Lewiston schools ask to waive the state's minimum school day requirement amid omicron surge
The Lewiston School Department will seek a waiver from state rules requiring that it be in session for 175 school days this year.
With COVID-19 cases causing staff shortages statewide, Lewiston Superintendent Jake Langlais said that he'd prefer to cancel school outright, if necessary, rather than switch to remote learning, as many students have struggled with unreliable devices, a lack of internet access, and have been disengaged while at home.
Langlais said he'll seek a waiver from the state's mandated 175 school days, so that the district can avoid having to stay in session through late June.
"We're not looking for a freebie," Langlais said. "We're looking to say, we're going to do everything we can to be in person. And if conditions are such that we cannot be in person, let's waive that day for this year, in the midst of the pandemic, and get back to work as soon as we can."
Langlais said that would offer students and staff a break in June, with the district still planning to offer targeted tutoring and remediation to help students catch up during the summer.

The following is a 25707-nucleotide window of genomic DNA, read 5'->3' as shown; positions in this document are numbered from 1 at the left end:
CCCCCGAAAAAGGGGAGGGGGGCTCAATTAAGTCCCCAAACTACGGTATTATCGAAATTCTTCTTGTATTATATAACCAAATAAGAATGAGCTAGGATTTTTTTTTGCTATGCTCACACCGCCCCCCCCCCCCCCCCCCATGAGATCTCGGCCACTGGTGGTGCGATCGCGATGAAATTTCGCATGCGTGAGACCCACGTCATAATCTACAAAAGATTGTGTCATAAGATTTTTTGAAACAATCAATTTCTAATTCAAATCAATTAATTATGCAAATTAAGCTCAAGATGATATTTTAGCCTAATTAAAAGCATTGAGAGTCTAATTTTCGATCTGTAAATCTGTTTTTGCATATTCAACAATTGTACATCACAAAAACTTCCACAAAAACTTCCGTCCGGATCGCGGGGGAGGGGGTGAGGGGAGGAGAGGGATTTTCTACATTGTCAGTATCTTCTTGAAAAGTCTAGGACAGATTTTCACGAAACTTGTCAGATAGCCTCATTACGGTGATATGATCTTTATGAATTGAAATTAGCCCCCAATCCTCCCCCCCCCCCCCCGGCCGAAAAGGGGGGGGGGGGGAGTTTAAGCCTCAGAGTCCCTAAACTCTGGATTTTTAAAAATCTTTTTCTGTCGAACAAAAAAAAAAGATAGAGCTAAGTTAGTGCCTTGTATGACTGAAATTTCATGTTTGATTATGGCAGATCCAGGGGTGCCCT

"I'd like to give them that bright spot, if we can get a waiver, to say, this will be your last day of school in June. Please enjoy your summer. We're going to focus on remediation for kids that have missed three full years of regular school," Langlais said.
On Monday night, the Lewiston School Committee approved Langlais' request to seek a waiver.
In an email, a DOE spokesperson said that a handful of schools have requested similar waivers this year. Minimum requirements for a waiver include creating a "continuity of learning" plan when students are at home, and for the school to follow safety and quarantining guidance from the state CDC.
The department said that it hopes districts use remote plans instead of requesting school day waivers